Terrorism is a persistent form of political violence, but it appears intermittently, afflicting certain places in certain eras while others remain unscathed. Since the late nineteenth century, it has risen and fallen in recurrent generation-long spasms in which hundreds of short-lived groups wreak havoc. Why have past outbreaks of terror tended to come in waves, and how does this pattern shed light on future threats?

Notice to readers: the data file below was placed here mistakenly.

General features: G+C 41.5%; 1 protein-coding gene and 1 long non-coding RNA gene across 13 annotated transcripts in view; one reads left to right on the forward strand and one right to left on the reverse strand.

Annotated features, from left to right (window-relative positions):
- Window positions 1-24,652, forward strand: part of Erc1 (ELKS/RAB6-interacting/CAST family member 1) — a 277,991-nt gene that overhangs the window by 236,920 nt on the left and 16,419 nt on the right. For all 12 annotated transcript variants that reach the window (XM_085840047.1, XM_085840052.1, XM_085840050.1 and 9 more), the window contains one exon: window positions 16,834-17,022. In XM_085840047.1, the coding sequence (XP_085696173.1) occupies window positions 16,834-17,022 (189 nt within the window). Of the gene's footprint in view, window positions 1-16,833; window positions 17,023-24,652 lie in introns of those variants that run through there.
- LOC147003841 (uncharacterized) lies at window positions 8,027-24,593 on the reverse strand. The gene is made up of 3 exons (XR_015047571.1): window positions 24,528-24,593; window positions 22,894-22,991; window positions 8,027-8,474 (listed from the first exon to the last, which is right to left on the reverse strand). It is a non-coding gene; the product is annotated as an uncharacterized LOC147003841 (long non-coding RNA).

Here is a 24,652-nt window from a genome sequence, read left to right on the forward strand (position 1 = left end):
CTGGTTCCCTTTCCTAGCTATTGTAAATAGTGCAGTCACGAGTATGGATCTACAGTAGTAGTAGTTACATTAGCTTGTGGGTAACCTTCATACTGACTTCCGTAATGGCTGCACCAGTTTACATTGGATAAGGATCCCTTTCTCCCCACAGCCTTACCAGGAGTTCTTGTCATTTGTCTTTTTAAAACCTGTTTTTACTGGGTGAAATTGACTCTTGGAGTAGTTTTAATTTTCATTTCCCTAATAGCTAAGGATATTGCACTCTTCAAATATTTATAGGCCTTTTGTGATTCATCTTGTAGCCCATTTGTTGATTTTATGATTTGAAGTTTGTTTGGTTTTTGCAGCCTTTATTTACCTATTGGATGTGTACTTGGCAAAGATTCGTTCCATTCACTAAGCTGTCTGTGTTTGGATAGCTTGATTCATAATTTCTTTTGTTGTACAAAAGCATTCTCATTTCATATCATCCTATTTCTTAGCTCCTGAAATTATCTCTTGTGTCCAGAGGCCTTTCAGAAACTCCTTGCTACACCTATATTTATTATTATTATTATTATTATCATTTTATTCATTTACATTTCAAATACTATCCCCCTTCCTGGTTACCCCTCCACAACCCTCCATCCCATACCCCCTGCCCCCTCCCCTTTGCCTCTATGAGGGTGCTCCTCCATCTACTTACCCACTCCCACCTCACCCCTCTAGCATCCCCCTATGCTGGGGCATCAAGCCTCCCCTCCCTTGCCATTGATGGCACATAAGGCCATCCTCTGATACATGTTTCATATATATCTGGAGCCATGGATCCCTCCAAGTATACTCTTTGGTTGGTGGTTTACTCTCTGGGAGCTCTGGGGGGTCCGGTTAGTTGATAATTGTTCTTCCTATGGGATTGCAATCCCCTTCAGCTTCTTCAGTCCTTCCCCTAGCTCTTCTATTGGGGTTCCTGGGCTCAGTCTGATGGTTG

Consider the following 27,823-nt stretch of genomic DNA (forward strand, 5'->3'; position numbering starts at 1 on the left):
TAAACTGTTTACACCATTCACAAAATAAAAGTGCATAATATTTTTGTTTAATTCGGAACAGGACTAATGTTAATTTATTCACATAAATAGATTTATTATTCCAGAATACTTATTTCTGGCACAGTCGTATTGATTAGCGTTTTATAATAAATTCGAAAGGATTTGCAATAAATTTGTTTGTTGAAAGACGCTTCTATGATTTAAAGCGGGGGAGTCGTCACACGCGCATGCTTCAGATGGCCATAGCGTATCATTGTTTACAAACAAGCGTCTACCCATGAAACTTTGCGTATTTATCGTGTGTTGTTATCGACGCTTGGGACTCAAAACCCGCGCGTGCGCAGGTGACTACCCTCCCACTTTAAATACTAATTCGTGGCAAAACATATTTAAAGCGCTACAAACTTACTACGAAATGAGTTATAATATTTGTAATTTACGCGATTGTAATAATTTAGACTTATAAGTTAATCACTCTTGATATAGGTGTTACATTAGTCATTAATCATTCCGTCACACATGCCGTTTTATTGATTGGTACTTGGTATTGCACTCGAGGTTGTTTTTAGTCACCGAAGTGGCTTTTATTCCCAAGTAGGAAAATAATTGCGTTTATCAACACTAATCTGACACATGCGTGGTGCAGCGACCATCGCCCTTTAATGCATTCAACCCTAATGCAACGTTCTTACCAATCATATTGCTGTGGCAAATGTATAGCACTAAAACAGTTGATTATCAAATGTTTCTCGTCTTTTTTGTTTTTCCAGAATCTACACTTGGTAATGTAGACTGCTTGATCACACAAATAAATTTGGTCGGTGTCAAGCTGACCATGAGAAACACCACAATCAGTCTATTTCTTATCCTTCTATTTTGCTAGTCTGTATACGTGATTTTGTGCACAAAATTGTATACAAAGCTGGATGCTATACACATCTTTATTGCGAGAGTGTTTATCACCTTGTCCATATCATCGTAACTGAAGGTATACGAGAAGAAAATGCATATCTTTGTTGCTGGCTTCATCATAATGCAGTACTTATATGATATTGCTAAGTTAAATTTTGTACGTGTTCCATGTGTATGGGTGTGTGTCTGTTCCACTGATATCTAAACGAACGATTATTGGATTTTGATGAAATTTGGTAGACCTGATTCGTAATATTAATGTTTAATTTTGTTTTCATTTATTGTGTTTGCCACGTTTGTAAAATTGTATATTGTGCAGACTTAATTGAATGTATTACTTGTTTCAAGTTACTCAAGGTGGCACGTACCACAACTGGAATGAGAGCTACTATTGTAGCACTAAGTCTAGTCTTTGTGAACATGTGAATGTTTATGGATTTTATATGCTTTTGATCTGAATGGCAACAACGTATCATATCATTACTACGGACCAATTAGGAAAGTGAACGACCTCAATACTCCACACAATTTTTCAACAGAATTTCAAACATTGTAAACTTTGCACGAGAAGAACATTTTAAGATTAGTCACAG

David C. Rapoport, a preeminent scholar of political violence, identifies and analyzes four distinct waves of global terrorism. He examines the dynamics of each wave, contrasting their tactics, targets, and goals and placing them in the context of the much longer history of terrorism. Global terror emerged in the 1880s after technological changes transformed communication and transportation and dynamite enabled individuals or small groups to carry out bombings. Emanating from Russia, a first wave of anarchists assassinated prominent figures in what they called “propaganda of the deed.” This was followed by a second wave of anticolonial terrorism that arose in the British Empire in the 1920s. Beginning in the 1960s, a third wave of New Left movements took hostages and hijacked airplanes. Most recently, religious movements—mostly but not entirely in the Islamic world—have constituted a fourth wave, pioneering self-martyrdom or suicide bombing. Rapoport also considers whether a fifth wave of anti-immigrant or white supremacist terror is emerging today. Recasting the complex history of modern political violence, Waves of Global Terrorism makes a major contribution to our understanding of the roots of contemporary terrorism.